Business could hardly be better for Chipotle Mexican Grill (CMG), and today is a big, red-letter day if you own the stock.
Chipotle stock opened with a gain of more than 10% on Tuesday morning after issuing a blowout earnings report after the bell Monday. Earnings came in at $3.50 per share, well above the consensus estimate of $3.09 and 24% above the $2.82 CMG reported a year ago. Same-store sales rose a ridiculous 17.3%, thanks to both higher traffic and the company’s ability to pass on higher costs to consumers — no small feat at a time of anemic wage growth.
The news is all great, and this is reflected in the outsized returns for CMG stock over all time periods.
But if you own shares, the main question now is: What more do you need to see before you sell?
CMG Is Just Too Expensive — Even for a Fast Grower
Chipotle stock was already expensive heading into Tuesday’s rally, and the valuation issue — which has long been fuel for the CMG bear case (so far incorrectly) — is now even more problematic. Shares hit 52 times trailing earnings and 40 times forward estimates on Tuesday morning, and it rose above 5.5 times sales. Comparatively, McDonald’s (MCD) and Yum! Brands (YUM) trade at 15.3 and 17.5 times estimates, respectively, while price-to-sales is 3.4 for McDonald’s and 2.4 for Yum.
It’s true that CMG is growing faster than either of these two companies. It’s also true that Chipotle’s earnings estimates have been rising in recent weeks and continued to do so in the wake of Monday’s report.
But 40 times earnings is far too high of a price to pay — even for the kind of growth CMG stock is generating. Any miss in execution or future earnings reports, not to mention weakness in the broader market, will hit this stock hard, so owning CMG from the long side is now a bet that the there will be absolutely no interruptions to the positive story.
Looking out past the next few quarters, it’s also a tall order to expect a company of this size — one of the top 240 stocks in the U.S. market and the fourth-largest restaurant operator by market cap — to continue to generate the type of growth that can sustain a 40-plus multiple. And while a 17% pace in its same-store sales is amazing, it’s not realistic to expect that a company of this size can maintain that blistering pace.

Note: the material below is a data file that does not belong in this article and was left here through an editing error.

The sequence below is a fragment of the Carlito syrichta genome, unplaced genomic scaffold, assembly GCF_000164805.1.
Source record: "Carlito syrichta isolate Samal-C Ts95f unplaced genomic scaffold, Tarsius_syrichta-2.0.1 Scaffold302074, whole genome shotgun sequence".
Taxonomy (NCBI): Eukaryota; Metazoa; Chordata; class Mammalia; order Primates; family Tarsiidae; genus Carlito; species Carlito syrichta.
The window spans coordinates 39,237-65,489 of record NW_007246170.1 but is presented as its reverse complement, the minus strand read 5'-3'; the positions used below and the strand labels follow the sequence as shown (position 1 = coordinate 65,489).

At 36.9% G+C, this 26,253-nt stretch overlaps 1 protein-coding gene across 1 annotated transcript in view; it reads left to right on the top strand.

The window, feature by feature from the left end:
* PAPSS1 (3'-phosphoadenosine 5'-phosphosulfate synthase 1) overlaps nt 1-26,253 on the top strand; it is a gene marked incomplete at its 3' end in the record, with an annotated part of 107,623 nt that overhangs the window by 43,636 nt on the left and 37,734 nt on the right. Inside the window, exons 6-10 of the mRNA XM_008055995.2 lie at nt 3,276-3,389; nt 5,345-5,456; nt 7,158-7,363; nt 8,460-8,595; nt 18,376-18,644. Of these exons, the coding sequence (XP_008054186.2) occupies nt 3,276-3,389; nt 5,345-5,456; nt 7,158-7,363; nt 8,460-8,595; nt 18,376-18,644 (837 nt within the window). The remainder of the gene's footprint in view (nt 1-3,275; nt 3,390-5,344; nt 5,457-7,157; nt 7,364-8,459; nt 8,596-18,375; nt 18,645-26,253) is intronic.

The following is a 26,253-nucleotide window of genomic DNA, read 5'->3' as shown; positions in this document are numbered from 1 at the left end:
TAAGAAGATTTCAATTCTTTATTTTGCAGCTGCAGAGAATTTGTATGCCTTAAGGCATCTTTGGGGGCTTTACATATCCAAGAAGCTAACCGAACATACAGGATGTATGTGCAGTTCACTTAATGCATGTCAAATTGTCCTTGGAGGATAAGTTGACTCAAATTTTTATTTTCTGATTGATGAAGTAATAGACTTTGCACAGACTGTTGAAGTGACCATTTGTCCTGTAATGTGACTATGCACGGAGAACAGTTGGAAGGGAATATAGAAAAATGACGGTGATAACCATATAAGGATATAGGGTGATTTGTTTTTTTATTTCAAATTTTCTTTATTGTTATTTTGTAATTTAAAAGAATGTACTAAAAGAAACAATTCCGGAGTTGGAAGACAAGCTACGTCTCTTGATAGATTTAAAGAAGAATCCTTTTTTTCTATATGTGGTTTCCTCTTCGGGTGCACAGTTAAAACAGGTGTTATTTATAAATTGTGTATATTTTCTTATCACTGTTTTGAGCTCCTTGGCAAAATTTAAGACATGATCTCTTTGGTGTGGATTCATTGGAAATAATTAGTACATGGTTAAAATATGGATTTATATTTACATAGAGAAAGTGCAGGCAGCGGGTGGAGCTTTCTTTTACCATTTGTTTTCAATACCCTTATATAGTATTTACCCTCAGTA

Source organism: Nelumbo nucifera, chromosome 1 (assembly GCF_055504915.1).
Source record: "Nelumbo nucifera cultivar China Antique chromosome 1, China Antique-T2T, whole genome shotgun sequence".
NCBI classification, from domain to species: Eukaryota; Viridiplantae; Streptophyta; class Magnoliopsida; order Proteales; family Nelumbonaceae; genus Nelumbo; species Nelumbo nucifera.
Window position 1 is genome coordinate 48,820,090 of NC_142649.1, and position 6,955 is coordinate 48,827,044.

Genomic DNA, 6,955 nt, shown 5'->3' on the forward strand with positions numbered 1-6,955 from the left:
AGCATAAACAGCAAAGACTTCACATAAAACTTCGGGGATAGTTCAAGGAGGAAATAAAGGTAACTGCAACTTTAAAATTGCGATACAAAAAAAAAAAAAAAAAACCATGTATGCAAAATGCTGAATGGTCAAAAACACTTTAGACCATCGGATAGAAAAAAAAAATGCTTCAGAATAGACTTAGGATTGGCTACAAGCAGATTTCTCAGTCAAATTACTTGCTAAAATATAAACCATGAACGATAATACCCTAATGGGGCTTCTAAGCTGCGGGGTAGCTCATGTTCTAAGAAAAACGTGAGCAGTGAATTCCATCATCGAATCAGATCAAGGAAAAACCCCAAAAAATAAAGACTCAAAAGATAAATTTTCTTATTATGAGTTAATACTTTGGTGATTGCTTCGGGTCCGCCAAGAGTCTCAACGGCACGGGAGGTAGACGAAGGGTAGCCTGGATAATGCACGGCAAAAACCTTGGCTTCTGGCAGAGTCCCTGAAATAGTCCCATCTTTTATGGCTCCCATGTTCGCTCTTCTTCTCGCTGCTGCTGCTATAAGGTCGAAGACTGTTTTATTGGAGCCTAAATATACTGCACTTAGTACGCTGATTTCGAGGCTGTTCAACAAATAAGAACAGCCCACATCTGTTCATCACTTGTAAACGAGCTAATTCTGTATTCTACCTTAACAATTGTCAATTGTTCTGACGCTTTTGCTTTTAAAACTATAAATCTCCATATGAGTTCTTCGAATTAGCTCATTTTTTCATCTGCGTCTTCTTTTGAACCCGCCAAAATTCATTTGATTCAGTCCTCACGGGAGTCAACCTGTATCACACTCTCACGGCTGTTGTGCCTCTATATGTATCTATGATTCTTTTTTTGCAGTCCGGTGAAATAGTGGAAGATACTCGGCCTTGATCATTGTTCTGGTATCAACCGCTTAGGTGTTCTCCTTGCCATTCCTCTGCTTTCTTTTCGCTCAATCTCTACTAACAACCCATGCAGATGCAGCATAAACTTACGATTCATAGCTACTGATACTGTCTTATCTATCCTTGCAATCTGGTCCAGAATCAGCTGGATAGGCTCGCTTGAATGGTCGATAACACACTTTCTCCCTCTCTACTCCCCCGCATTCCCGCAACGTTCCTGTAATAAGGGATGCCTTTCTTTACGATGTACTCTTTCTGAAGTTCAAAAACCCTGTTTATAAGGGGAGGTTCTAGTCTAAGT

The issue of the “high bar” becomes even more acute given that the already insanely lofty expectations for Chipotle stock have only grown following yesterday’s report. A look through the media and analyst coverage of the earnings beat shows almost universal bullishness right now.
An illustration of the potentially limited upside in CMG stock comes courtesy of JPMorgan Chase analyst John Ivankoe, who wrote in the wake of the report, “We continue to see Chipotle as a ‘once-in-a-decade’ type of brand.” This is an impressive statement, and Ivankoe might well be right. However, while boosting his price target by $95, he only took the target to $670 — just a fraction above where shares traded on Tuesday morning.
This is the issue in a nutshell — Chipotle stock is a rare growth opportunity, but it’s also one where the stock might not have much further to run.
Click to Enlarge This is underscored by the extremely high returns that are already in the rear-view mirror for Chipotle stock. CMG shares have gained 32% just since April 30 and sport an average annualized gain of nearly 50% during the past five years.
Past performance alone isn’t a reason to sell, of course, but with gains of this magnitude already in the books, how much more can investors expect to wring out from here?
In this sense, the risk-reward trade-off in CMG stock is no longer as compelling as it was even a few months ago.
The Bottom Line
Chipotle is putting up great numbers, and that’s an attractive attribute at a time in which shaky global growth continues to pressure the top-line outlook for most large-cap companies. But everything has a price, and CMG stock clearly has reached a level where investors are overpaying for growth.
Hats off to you if you’re astute enough to own Chipotle stock, but now it’s time to cash in. Take advantage of this rally by hitting the sell button with both hands, and look for a chance to get back in at a better valuation. Forty times forward estimates is just too expensive for a restaurant stock — even for a growth stalwart like CMG.
As of this writing, Daniel Putnam did not hold a position in any of the aforementioned securities.